And yet, after only a day, I’ve gotten used to them. What’s starting to worry is how faint and blurred the memory of sitting on a toilet and peeing is becoming. It’s something I’ve done as long as I can remember, and something I’ve been consciously trying to keep remembering every time I’ve used my diaper, and yet every time I try to remember it, the memory becomes confused with the current sensation. I try to think about the sound of pee hitting the water of the toilet, and yet all that comes to mind is the feeling of pee being absorbed in my diaper. I try to imagine flushing, but what I hear in my mind is only the idea of a flushing toilet, no longer a crystal clear mental sound. It’s only been two days of this.

Yesterday, I was pretty reluctant to use my diaper for number two. That was a mistake I paid for today. In the middle of our “math lesson”, which, aside from the fact that we were now doing numbers up to six, was pretty much identical to the one from yesterday, I decided I could no longer take it. As embarrassing as it is to admit, I just stepped into the middle of the room, squatted down, and started grunting.

While my mental blocks didn’t cause me as much trouble once I finally decided to do the deed, since I guess tensing muscles is easier under pressure than relaxing them, I still ended up with a stool too large to get all the way out while the diaper was still on.When I told Aleksandra I would need to finish pooping in the middle of a diaper change, she just laughed. I’m not entirely sure if it was with me or at me, or if there is any distinction anymore.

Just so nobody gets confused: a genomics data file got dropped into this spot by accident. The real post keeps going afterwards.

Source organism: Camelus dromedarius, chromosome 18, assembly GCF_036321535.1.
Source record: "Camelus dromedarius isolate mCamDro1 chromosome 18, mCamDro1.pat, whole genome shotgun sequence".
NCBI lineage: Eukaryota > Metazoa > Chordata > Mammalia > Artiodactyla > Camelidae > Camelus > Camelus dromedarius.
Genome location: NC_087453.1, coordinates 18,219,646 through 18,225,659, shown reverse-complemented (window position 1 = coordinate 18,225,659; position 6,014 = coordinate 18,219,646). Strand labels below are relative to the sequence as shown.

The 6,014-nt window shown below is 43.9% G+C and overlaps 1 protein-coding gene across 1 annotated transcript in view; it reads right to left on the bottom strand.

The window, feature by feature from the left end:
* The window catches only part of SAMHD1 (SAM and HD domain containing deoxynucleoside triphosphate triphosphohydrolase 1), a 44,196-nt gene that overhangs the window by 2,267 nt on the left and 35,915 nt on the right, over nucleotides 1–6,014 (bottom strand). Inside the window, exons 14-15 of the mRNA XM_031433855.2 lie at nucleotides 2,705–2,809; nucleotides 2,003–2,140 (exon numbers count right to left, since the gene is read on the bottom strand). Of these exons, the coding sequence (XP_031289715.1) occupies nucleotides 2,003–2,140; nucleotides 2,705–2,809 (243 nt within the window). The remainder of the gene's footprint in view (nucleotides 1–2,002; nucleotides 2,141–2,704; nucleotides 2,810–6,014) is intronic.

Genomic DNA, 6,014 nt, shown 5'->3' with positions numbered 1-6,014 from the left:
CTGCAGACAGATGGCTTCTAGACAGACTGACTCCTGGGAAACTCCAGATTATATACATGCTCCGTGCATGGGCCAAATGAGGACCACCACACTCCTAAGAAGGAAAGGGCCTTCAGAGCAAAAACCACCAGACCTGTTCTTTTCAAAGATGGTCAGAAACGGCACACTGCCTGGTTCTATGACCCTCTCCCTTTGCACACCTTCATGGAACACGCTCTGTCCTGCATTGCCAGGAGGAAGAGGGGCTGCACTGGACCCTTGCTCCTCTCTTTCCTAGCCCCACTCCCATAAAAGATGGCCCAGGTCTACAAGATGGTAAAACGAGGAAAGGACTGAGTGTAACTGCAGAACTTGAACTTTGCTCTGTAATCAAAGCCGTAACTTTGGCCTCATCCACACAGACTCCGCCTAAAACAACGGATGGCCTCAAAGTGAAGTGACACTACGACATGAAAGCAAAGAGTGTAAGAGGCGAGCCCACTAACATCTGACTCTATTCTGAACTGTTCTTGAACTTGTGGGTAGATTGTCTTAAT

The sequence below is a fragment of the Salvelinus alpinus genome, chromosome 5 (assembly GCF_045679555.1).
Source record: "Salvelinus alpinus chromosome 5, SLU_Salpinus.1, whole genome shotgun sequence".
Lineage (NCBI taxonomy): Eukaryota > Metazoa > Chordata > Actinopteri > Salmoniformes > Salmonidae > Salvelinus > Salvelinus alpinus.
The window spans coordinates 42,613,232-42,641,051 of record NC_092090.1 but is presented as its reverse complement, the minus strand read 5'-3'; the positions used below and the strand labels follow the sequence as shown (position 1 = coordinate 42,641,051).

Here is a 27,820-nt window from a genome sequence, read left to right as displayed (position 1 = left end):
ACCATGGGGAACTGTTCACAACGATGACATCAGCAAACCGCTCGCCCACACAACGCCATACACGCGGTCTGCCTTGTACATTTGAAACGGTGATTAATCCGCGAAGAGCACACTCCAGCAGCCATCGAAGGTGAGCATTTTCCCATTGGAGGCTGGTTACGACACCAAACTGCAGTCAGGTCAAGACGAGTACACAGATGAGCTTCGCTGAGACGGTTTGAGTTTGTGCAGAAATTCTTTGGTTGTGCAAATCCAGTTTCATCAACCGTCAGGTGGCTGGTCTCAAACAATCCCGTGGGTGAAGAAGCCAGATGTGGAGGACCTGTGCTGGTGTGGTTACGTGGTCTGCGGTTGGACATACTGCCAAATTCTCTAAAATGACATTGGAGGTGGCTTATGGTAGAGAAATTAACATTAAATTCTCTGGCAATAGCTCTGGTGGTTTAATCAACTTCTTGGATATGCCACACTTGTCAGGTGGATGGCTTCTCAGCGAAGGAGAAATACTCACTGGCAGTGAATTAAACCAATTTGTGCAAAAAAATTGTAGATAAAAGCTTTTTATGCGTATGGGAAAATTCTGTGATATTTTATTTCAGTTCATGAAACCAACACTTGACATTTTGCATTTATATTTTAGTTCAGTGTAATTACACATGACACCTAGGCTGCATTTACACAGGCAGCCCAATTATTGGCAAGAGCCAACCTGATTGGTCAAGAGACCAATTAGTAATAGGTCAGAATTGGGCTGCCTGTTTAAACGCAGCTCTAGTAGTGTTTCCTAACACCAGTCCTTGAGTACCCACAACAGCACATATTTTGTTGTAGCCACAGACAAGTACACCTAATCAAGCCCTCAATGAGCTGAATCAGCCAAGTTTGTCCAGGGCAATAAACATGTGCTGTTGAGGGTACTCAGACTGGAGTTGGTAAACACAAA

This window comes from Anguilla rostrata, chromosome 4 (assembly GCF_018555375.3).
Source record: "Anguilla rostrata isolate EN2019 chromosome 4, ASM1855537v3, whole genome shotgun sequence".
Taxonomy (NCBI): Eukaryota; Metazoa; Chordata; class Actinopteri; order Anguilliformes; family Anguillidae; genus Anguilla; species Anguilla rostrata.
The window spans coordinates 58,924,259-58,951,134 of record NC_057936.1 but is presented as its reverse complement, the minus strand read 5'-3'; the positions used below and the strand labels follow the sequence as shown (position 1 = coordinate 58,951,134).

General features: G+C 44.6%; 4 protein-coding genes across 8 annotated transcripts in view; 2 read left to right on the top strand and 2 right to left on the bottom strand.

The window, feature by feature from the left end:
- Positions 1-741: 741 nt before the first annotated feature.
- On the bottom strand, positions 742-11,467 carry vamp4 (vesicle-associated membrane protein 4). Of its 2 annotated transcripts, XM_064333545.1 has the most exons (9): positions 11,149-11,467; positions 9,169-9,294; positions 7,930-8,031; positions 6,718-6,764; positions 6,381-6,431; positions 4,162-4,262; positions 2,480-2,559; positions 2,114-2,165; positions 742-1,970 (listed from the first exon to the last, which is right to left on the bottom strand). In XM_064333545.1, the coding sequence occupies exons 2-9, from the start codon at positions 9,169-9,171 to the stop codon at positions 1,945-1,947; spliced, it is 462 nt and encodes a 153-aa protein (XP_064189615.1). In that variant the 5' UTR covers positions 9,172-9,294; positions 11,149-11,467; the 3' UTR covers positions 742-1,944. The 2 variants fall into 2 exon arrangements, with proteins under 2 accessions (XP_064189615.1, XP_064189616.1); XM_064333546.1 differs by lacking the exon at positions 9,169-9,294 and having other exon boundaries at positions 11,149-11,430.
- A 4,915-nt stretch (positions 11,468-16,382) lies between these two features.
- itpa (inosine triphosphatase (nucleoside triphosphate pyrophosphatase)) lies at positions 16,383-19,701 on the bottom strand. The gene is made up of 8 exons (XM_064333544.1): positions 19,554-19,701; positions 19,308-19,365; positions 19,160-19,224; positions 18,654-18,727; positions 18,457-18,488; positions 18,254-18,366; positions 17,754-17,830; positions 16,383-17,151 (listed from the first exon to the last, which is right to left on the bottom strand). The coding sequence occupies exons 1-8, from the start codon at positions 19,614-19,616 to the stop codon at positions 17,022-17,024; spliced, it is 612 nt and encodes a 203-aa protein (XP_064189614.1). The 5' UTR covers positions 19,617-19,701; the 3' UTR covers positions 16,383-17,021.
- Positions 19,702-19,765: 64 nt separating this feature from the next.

Diaper changes are a tremendous relief for me. Aside from my nightly bath, they’re the only time my butt and crotch get to air out at all which, given that the combination of a diaper and plastic pants underneath a onesie is something of a thermal prison, is a breath of fresh air. But there’s something more to it as well. The gentleness with which she cleans and powders me, and the tenderness with which she puts on a new diaper every time, have done a lot to endear Aleksandra to me.

This despite the fact that she only changes me when SHE decides to. But in a way, that’s kind of nice too. I don’t have to worry about judging whether I’m wet enough to need a change, since it’s totally out of my hands. And there’s some inexplicably sweet feeling I get when I feel like she’s caring for me. I don’t know what it is. Maybe I’m just tired right now.

It’s interesting, but I can’t understand why anyone would actually put up with it (not to mentions why the professor has such a bizarre requirement in the first place). The narrator is aware that she will inevitably lose her potty training and that she is more than likely to end up like the previous student, yet she keeps going? Why? What is her rationale? What does she actually gain from this that could someday help her? The professor, who must in fact be insane, is having her do basic arithmetic lessons? I try to grant an author their premise, but it needs to have some internal consistency. Maybe you’re going to provide explanations for all of this, but I hope you do so quickly.

Hopefully this next entry helps to clarify Katherine’s motivation to some degree. As to the Professor, she’s meant to be enigmatic at this point in the story.